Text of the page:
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How to teach your students infographics

GAZA, GAZA STRIP - MAY 14: Palestinian schoolboys stand next to a map of historical Palestine prior to the formation of Israel on the 60th anniversary of Catastrophe Day.
Photo by Abid Katib/Getty Images

Infographics have become a staple in our business and social media world. Page through a Forbes magazine and you’ll find a number of colorful poster-like images illustrating statistics and data to help represent the article’s message. Scroll through your Linkedin home feed and find posts of articles with titles declaring Infographic. As the education field moves forward in the 21st Century, K-12 schools are now finding ways to incorporate technology that better suit students for the real world. With the advent of the Common Core Standards in most of our fifty states, preparing college and career ready students is at the forefront of curriculum design.

Data visualization developed as a means to read material quickly and easily. As technology continues to advance, information is overwhelmingly vast, making readers quick to discard a text and move to the next piece. Infographics allow for an ease of information retrieval by quickly displaying a large amount of data in an easy-to-read format, rich of images , statistics, and symbols.

When incorporating infographics in the classroom, the educator’s role is simply to break down the real-world material in order to build a foundation for the student at his or her level.

Here are some helpful steps to incorporate infographics in the classroom:

1. Determine a real-world, inquiry- based research topic, such as natural disasters or bullying.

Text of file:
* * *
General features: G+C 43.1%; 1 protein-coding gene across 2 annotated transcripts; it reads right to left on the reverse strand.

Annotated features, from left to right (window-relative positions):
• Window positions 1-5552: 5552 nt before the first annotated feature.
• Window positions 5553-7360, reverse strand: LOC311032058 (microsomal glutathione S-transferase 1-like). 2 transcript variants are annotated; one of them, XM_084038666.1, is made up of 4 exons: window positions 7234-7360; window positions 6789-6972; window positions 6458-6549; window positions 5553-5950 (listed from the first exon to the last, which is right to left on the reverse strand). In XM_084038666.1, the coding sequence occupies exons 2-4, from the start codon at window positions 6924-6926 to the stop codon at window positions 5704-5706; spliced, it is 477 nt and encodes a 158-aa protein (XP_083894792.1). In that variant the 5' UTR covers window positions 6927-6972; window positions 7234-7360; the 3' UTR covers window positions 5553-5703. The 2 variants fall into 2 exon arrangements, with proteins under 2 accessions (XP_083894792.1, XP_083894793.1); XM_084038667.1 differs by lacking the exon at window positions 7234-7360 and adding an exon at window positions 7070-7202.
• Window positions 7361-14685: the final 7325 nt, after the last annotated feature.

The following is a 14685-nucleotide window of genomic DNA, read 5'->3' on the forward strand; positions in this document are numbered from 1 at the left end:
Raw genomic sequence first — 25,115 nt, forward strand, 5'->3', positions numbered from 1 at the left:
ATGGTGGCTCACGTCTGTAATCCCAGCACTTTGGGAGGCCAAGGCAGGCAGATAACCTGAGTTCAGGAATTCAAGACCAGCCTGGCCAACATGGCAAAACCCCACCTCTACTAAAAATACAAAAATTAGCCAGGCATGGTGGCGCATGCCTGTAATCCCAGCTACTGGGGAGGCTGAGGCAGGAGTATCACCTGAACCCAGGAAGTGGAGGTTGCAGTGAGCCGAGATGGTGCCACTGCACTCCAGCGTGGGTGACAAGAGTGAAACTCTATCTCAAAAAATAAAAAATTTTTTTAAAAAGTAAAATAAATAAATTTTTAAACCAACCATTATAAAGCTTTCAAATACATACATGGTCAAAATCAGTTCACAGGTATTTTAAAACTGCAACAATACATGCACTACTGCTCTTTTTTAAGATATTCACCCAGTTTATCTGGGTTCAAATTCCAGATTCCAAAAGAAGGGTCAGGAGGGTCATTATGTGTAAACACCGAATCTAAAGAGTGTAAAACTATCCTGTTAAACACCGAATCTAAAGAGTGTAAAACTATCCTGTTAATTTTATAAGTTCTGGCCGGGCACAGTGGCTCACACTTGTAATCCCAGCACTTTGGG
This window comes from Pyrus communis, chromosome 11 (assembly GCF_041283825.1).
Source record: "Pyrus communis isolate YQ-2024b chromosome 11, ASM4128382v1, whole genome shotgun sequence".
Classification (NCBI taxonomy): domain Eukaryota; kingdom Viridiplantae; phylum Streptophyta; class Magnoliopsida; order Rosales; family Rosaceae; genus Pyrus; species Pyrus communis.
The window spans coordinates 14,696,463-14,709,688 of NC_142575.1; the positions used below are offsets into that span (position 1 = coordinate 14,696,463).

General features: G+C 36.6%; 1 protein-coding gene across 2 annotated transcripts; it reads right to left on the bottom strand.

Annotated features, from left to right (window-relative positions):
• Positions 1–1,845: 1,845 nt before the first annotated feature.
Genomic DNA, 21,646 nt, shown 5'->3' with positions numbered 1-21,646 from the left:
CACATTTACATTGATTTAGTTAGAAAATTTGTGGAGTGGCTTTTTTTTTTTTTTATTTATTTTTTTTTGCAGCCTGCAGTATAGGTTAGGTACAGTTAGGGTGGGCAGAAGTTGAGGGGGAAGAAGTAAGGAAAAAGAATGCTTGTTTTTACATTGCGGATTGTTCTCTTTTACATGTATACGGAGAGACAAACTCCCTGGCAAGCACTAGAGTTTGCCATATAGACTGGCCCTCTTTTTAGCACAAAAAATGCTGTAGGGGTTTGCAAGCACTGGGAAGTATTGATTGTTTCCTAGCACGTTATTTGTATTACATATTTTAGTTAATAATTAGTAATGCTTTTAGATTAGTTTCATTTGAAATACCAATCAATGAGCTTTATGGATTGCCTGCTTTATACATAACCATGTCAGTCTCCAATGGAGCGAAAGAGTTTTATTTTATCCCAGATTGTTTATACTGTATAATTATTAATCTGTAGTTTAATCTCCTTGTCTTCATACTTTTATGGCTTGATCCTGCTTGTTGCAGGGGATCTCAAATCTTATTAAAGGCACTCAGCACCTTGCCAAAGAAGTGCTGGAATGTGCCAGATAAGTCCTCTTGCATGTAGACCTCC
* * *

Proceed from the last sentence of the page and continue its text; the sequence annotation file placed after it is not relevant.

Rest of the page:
2. Show students a side-by-side image of an infographic and a text article on the same topic and ask students to determine the differences.
3. Find a business or media article that describes the purpose of an infographic, how they’re used in the real world, and the effective way of creating visual data.
4. Show three examples of infographics and have students critique the elements of each based on the information they learned from the article.
5. Create a planner template for students to map out their research information to be used in the infographic: statistics, images, symbols, color scheme.
6. Find one free Web 2.0 infographic creator that is easy to use/ learn: Easelly, Infogram, or Piktochart.
7. Create an example using the chosen tool and record the steps for instruction. (Use the Help link if you're not familiar with the program.)
8. Walk students through the creation process by examining the tool bars and various options.
9. Now students are ready to create their own infographic!

The business world provides a mecca of educational tools for the secondary school. Reading through the news each day, subscribing to a technology blog, and speaking with the school technology coordinator/ library media specialist will allow for developing creative ways to incorporate technology and writing lessons that build a foundation to prepare students as competitive, global citizens.

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